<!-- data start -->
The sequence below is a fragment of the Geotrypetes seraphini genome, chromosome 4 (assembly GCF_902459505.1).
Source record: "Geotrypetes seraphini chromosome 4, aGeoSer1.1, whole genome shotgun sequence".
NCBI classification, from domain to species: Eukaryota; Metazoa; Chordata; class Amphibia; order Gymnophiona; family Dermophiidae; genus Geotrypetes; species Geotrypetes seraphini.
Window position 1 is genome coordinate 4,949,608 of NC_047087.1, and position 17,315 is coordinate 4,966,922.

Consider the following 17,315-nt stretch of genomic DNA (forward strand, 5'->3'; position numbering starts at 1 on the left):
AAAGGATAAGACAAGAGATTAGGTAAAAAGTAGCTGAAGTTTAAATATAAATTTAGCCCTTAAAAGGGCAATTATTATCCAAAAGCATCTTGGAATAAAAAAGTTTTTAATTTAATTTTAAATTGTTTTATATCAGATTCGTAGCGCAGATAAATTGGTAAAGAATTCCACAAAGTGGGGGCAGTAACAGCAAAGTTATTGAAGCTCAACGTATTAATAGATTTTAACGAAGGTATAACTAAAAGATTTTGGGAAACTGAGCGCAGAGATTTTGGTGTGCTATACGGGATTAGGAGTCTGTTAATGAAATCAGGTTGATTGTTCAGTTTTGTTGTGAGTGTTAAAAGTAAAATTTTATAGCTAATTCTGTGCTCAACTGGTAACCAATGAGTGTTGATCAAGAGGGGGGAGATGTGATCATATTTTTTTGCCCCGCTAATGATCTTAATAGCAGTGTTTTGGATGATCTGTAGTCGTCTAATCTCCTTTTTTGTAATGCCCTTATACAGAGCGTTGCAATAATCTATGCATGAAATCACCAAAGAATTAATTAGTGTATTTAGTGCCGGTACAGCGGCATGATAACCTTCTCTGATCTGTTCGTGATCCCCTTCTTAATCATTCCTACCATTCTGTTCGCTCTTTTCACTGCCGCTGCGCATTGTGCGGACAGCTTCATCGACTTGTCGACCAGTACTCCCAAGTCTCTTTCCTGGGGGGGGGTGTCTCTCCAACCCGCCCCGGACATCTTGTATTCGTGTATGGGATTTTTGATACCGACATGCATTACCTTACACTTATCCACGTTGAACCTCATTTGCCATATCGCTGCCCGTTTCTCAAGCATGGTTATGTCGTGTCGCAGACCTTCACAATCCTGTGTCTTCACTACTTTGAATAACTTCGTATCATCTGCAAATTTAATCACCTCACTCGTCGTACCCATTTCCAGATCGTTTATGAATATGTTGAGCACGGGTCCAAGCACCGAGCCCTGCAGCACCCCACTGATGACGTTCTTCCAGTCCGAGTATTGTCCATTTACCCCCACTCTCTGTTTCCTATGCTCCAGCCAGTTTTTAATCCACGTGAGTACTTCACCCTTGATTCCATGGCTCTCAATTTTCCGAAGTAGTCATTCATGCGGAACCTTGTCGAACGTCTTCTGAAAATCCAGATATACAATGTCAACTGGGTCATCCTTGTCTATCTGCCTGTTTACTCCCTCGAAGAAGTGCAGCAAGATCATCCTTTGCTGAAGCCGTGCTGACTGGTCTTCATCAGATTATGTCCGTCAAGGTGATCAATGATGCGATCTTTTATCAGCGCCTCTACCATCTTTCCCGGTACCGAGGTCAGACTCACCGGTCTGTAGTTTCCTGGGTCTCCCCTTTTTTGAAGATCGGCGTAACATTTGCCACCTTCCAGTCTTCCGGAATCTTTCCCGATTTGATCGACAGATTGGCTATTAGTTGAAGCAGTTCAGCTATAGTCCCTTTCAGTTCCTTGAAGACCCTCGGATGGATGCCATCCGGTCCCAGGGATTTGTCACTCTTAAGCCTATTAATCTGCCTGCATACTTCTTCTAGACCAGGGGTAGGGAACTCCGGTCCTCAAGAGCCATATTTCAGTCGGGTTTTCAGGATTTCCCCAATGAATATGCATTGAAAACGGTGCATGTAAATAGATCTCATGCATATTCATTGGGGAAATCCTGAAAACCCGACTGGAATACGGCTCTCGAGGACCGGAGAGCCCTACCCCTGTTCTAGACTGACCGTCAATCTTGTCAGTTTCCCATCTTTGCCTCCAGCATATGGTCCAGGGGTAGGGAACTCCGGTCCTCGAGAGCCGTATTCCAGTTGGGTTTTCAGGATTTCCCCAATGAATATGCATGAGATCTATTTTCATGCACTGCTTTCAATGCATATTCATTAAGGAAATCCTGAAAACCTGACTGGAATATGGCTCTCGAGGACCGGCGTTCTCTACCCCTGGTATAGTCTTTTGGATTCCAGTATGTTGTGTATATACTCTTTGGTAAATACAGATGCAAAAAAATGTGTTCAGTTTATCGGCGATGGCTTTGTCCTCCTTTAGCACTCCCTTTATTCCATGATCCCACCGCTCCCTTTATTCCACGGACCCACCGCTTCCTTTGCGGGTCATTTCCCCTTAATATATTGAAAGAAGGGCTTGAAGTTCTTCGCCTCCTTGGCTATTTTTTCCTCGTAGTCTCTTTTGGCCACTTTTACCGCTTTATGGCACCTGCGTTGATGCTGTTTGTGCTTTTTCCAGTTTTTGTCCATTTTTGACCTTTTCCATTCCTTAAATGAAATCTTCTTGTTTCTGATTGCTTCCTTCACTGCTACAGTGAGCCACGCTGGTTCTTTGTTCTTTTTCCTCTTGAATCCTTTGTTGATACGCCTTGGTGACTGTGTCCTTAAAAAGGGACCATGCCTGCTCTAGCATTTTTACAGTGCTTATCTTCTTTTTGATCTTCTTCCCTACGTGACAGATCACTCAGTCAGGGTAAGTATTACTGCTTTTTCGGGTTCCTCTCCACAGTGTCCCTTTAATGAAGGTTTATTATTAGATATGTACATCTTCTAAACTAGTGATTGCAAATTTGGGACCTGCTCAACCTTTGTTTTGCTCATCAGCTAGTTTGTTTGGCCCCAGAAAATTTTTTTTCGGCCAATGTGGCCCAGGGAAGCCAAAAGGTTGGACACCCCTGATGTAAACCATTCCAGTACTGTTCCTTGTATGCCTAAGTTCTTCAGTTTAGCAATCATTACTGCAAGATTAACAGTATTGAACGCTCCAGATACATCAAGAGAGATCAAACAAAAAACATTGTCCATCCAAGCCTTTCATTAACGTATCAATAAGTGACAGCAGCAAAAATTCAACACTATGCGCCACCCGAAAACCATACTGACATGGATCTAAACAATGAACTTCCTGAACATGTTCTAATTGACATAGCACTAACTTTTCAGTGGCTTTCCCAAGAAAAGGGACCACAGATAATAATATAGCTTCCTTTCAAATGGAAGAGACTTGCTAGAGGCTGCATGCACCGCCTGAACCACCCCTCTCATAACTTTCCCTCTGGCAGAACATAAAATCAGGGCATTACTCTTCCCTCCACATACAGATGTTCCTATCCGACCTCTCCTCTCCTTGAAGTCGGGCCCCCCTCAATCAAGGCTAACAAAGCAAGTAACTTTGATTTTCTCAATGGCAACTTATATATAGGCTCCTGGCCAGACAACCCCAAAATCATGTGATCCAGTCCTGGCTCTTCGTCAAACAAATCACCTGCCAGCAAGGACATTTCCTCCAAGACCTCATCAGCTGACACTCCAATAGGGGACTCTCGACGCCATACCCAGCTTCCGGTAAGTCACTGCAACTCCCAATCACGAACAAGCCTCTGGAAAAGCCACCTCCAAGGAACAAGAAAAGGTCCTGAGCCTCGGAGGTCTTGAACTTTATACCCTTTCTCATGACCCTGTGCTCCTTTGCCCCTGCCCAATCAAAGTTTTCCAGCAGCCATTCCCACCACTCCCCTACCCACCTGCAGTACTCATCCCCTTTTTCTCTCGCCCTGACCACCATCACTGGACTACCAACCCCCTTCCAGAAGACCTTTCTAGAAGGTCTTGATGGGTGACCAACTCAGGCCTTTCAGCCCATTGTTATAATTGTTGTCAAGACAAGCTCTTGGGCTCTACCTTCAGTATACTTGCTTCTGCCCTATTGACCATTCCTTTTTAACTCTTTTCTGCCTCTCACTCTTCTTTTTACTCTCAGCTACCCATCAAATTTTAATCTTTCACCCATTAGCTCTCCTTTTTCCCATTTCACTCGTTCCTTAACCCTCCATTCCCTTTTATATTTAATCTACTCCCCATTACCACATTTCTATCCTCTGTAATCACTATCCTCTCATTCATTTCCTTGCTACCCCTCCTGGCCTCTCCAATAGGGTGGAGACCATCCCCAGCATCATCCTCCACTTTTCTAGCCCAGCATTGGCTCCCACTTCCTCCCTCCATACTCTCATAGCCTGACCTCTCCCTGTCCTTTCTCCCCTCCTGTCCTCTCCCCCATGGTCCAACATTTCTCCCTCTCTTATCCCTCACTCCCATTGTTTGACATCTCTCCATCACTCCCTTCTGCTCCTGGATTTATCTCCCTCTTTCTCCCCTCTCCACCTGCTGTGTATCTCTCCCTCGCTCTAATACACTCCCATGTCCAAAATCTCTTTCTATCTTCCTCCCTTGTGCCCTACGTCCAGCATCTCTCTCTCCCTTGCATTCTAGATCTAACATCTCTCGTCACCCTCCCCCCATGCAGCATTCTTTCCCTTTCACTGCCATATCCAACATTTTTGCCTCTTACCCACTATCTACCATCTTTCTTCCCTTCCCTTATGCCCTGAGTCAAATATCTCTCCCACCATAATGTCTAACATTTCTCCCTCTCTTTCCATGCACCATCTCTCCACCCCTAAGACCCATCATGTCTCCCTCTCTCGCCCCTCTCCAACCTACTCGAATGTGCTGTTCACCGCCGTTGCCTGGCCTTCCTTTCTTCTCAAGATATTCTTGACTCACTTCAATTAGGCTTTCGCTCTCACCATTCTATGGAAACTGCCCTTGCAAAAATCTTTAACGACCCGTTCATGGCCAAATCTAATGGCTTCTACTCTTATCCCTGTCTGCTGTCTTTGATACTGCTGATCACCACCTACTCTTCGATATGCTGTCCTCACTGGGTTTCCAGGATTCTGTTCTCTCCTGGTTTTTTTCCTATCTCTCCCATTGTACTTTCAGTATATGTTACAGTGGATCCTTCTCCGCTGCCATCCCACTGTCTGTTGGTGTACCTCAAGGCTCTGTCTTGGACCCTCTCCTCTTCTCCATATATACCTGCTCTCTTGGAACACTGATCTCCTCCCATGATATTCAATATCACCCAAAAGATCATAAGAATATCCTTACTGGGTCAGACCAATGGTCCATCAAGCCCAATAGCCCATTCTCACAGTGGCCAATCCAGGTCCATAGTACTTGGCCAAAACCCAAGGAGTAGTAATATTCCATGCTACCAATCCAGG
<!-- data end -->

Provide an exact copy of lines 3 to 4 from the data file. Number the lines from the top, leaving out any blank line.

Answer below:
NCBI classification, from domain to species: Eukaryota; Metazoa; Chordata; class Amphibia; order Gymnophiona; family Dermophiidae; genus Geotrypetes; species Geotrypetes seraphini.
Window position 1 is genome coordinate 4,949,608 of NC_047087.1, and position 17,315 is coordinate 4,966,922.